The Marshall Plan is coming up a lot lately. Several have pointed out that the Marshall Plan, in today’s dollars, was roughly equivalent to what we’re spending in Iraq. In other words, Iraq wasn’t all that expensive by comparison, and what we’re doing has significant historical precedent.
Not so much.
I have a little (emphasis on “little”) experience when it comes to the Marshall Plan. I wrote a thesis as an undergrad in 1993 that focused on US foreign policy and the Marshall Plan. I spent a little time this morning brushing up on the Marshall Plan to make sure I wasn’t too rusty. The best online resource I could find came from the Marshall Foundation. And I even re-read my thesis. (If you allow for the fact that I was just 20 years old when it was written, and overlook the incredible reliance on just a couple sources (who is van der Beugel anyway?) it’s not entirely without merit.)
In any event, here are some figures:
- The Marshall Plan cost $13.3b over four years. Adjusted for inflation, that number equals about $100b in 2002 (the latest year for which inflation figures are available).
- The preparation for our Iraq invasion, aid to allies, and invasion itself cost $80b. And President Bush just asked for another $87b for the next fiscal year.
- Vice President Cheney today admitted on Meet the Press that the administration will ask for more money and our occupation will not end in the next fiscal year.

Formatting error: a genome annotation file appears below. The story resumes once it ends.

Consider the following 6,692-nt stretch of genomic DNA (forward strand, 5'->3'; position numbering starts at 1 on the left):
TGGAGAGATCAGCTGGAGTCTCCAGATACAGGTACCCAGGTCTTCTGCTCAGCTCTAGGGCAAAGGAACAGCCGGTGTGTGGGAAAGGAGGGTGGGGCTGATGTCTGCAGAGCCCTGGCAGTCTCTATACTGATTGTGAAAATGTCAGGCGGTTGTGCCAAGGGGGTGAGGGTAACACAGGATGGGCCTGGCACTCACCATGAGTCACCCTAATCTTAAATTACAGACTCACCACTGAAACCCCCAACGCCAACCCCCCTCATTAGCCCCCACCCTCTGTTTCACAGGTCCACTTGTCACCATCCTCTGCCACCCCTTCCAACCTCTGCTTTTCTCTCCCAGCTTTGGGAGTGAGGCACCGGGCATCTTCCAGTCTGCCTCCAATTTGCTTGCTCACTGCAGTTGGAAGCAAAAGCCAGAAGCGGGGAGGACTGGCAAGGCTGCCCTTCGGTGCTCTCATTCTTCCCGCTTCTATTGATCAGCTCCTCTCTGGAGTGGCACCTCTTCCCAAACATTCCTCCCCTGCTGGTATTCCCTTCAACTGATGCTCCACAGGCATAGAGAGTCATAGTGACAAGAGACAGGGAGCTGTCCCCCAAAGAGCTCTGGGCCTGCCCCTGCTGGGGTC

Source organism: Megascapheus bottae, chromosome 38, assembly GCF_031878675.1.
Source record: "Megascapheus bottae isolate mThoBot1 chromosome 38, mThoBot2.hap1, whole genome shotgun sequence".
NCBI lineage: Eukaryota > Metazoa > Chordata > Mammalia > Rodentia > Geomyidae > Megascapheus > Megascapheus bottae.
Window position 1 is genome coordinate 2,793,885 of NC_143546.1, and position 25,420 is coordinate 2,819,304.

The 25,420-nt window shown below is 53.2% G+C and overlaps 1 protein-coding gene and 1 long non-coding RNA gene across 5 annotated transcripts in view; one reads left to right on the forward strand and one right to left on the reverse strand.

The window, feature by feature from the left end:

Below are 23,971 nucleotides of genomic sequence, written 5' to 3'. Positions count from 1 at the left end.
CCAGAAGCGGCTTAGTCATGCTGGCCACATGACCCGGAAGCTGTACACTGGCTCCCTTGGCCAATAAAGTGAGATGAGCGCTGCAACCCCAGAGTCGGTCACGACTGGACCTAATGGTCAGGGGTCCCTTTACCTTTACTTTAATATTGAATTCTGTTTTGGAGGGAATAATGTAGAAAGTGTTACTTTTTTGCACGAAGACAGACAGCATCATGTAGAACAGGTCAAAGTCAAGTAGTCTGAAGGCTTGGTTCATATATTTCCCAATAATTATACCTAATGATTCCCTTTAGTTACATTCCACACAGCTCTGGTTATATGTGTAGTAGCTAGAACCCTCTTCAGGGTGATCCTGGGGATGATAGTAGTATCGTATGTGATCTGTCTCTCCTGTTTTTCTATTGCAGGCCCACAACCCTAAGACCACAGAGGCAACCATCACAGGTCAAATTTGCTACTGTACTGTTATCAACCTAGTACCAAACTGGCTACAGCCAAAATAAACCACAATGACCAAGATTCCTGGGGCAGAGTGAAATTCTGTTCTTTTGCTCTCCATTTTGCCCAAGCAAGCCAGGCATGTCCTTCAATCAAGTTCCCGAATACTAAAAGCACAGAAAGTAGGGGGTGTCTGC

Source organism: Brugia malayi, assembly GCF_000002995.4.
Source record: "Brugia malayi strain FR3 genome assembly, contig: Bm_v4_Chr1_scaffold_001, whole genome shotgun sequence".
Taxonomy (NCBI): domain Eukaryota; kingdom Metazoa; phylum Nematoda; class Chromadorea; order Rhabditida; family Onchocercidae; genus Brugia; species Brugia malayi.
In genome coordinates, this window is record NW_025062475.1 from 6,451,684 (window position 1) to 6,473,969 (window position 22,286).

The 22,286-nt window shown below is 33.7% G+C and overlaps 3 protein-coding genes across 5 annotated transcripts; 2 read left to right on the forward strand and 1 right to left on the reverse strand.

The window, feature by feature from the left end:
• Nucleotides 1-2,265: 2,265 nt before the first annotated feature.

- To date, just $2.5b of the money spent on the war and occupation has gone towards reconstruction. And nearly 80% of the money requested by President Bush will go towards the U.S. military.
To sum up: by the end of next fiscal year, we will have spent at least $167 billion. And if current estimates hold, we’ll be spending $4b per month (which is actually half of what President Bush asked for in the next fiscal year). Let’s be optimistic and assume that the reconstruction will end by 2006 (optimistic, I know. But let’s be conservative in our cost estimates). So that means we’ll end up spending a total of $267b over four years. And if President Bush’s estimates hold over the final two years, we will have spent $350b.
In other words, when the four year tallies are in, our Iraq reconstruction will be more than double — and perhaps nearly quadruple — the Marshall Plan. (And if you subtract out what we’re spending on our own military, then the amount actually spent on the reconstruction pales in comparison to what we spent in Europe.)
But let’s look at what really made the Marshall Plan successful. Money was critical. But money alone doesn’t solve the problem. What made the plan successful was that we put the Europeans in charge. From my thesis:
The sheer amount of money that the U.S. pledged to Europe would lead one to believe that the U.S. would want to control the process as much as possible.